First introduced in 2001 in Africa, vovinam, a world-famous Vietnamese martial arts, has quickly become popular and is now being practiced by more than 22,000 people in Algeria.
Though vovinam has been practised in Algeria and throughout Africa for some 14 years, it has quickly grabbed the attention of even larger numbers of people here. From only a small club in Algiers, there are now more than 22,000 participants in 30 out of the country's 40 provinces and cities.
Additionally, the acceptance of vovinam has developed remarkably, in both quantity and quality, spreading from Algeria to 11 other countries in north and west Africa.
Not only the Algerians, but a large number of media have shown their interest in Vietnamese martial arts. The World Vovinam Championship in Algeria, which has been regularly seen live on television, has become the largest vovinam event in the world.
Talking to Viet Nam News, Deputy Chairman of the World Vovinam Federation (WVFF) Nguyen Van Chieu highlighted that his most memorable moment in this competition was his witnessing the popularity of vovinam worldwide, especially in African countries such as Algeria, Senegal, Burkina Faso, Morocco, Ivory Coast, and Mauritius.
"Regarding the last training visit in 2012, both Algeria and Senegal have shown significant technical improvements. We were impressed by the enthusiasm and support from the audience, which created an electric atmosphere in the event hall. The Algerians not only cheered for their own team, but also showed great admiration for Vietnamese athletes by asking for autographs and pictures," said Chieu.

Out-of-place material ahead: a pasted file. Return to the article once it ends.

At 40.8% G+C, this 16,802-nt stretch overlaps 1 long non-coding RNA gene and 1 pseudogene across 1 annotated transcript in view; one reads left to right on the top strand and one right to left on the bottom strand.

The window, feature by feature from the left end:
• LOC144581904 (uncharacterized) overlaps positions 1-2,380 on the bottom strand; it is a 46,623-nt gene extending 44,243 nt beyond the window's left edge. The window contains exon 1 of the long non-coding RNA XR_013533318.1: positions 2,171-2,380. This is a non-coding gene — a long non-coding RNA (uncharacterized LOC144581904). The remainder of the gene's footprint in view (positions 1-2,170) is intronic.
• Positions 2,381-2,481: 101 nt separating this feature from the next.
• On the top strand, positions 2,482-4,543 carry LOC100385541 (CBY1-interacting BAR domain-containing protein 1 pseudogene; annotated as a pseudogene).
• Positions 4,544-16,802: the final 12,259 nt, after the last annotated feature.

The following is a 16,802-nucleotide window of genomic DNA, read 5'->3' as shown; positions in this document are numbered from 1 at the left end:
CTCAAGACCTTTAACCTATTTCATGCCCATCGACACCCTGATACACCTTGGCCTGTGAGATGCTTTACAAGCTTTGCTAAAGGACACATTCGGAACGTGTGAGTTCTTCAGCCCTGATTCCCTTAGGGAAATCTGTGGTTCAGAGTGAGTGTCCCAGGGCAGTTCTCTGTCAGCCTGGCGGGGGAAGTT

He also noted that vovinam in Algeria has seen remarkable development, which was evidenced by brilliant performances.
"Due to good preparations and technical investments, there were many times when Algeria was the direct opponent of the Vietnamese."
Yet, the great care taken in learning vovinam in Algeria is not limited to only members of the national team, as in most countries. Its popularity has now spread to large groups of teenagers, including girls.
Also, many young adults and those who are middle-aged, even security guards and doctors who took part in the organising team, are learning vovinam.
Hammouche Nasro, a 21-year-old Algerian athlete, said: "Many years ago, vovinam was completely new in Algeria. For the nearly three years I've been learning, it has become more and more popular. My coach, who is also one of my neighbours, taught us the pure spirit of the martial arts even before we started to practice. He first told us the history of vovinam in Vietnam and how it was used by the Vietnamese during wars."
He emphasised, "We were taught vovinam to defend ourselves, not for any evil purpose."
While vovinam has gradually become well-known, grandmaster Chieu showed his concern over the lack of thorough care for the marital arts in Vietnam.
"I had the honour to visit and practice in many countries worldwide. To compare among those who are interested in vovinam, frankly speaking, foreign countries showed more appreciation for our martial arts," said Chieu.
"From the government authorities to sports officials, all are respectful, showing the tradition of venerating teachers and respecting morals."
The fourth World Vovinam Championship 2015 was held on July 30-August 1, in the capital city of Algiers, drawing more than 200 contestants from 18 countries.
The Vietnamese delegation won their fourth consecutive title with 19 gold and five silver medals. Host Algeria came in second with 15 gold, 12 silver and six bronze medals.